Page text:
For those of us who teach federalism, we often make the case for having decentralized local governments on the basis of the idea that preferences for public goods and services differ across place. A populace in North Dakota might want to maintain an outdoor ice rink, while another in Florida a public swimming pool. The potential gains to decentralization depend then on the degree of preference divergence and their spatial correlation. How much of that potential is realized partially depends on the quality of local government. A lot of research is directed at identifying local government failure, particularly in the form of tests for “fiscal illusion.” In these models, scholars look for variables that should not affect some public expenditure or public revenue outcome, like the salience of the tax rates, confusing property tax rates with levies, or the presence of renters. Very often, but not always, these variables matter and are taken as evidence that voters are systematically fooled by local politicians in an exploitable way. This increases the case for state provision and/or oversight of local government services.
I (along with co-authors Vikki Perez and Kosali Simon) have a new working paper that tries to do the opposite of this previous research in that we look for evidence that local governments respond to exogenous shocks in a way that plausibly represents local preferences. We compare local governments’ own expenditures on hospitals from 2006 to 2015. During this period, some states expanded Medicaid generosity under the incentives of the Affordable Care Act. If low income people gain access to coverage through Medicaid expansion, it becomes cheaper for local governments to support hospital services that are more likely to be reimbursed through a 3rd party payer. A local government could respond to this change by spending more on these services, or it could use the cost savings to spend on other goods, including private consumption via lower taxes. We find evidence that local governments in areas that voted for Obama in the 2012 election responded to the ACA with greater levels of spending on hospitals, while those in areas voting Romney tended towards reducing property taxes. We take this as evidence that local governments do a good job of representing local preferences. Here is the abstract:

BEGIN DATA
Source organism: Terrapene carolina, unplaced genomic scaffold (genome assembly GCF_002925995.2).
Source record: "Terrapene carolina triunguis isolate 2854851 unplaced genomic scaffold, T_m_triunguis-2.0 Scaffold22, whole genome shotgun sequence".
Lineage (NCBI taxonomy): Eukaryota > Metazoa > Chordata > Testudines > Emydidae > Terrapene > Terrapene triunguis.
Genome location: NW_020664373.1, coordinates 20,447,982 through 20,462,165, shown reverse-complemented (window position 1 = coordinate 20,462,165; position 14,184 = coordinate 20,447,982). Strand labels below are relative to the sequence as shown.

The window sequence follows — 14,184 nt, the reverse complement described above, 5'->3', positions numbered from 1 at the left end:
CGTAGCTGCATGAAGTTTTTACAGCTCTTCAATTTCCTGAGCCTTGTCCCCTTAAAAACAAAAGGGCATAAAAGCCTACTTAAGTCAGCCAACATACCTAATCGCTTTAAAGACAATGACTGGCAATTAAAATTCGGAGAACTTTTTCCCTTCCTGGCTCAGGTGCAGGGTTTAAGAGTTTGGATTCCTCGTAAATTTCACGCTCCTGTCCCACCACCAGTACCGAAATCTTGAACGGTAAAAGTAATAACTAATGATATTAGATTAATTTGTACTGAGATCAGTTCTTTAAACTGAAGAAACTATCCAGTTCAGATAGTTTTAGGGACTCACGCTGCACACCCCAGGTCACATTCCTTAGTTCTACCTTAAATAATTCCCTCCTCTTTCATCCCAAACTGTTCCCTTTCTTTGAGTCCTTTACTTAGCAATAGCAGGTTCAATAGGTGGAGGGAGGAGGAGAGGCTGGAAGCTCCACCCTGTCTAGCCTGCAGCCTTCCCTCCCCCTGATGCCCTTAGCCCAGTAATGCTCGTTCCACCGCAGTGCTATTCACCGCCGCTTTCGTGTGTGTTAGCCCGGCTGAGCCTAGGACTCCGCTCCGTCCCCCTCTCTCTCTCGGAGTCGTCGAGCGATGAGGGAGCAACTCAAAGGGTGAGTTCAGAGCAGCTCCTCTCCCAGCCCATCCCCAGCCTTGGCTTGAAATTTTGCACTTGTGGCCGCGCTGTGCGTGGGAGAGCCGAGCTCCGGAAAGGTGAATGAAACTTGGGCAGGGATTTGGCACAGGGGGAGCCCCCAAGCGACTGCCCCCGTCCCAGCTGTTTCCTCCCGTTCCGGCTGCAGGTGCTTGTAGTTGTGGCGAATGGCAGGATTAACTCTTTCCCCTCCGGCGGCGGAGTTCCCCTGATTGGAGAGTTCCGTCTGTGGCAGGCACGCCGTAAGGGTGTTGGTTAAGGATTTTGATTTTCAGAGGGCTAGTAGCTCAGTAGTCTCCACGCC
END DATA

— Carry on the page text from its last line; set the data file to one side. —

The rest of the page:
Local governments participate in the health care system as both a patient care provider and third-party payer. In doing so, local governments represent the majority of the public health service economy, outspending state governments about $3-to-$2 on hospitals. Using data from the Census of Governments from 2006 to 2015, we employ a difference-in-difference framework to study the effect of the state decision to expand Medicaid on their local governments’ fiscal decisions. We find that local governments in areas that voted for Obama in the 2012 presidential election responded to their state’s Medicaid expansion by increasing expenditures on hospitals, whereas those that voted for Romney reduced hospital expenditures and used the savings to reduce property taxes. This finding is not driven by an urban/rural distinction. We then extend this analysis to determine (1) the extent to which observed changes in local government financing are affected by changes in hospital revenue; and (2) assess the effect of these changes in local government funding on the finances of surrounding hospitals. We rule out the possibility that changes in local government spending are a response to hospital competition and find evidence that hospitals in Medicaid expansion states observed increased profits, following the expansion. This paper provides evidence on the responsiveness of local governments to the preferences of their voters under incentives introduced by the Affordable Care Act (ACA).
This is not published work, so comments and suggestions by email on how to improve the paper are welcome and appreciated.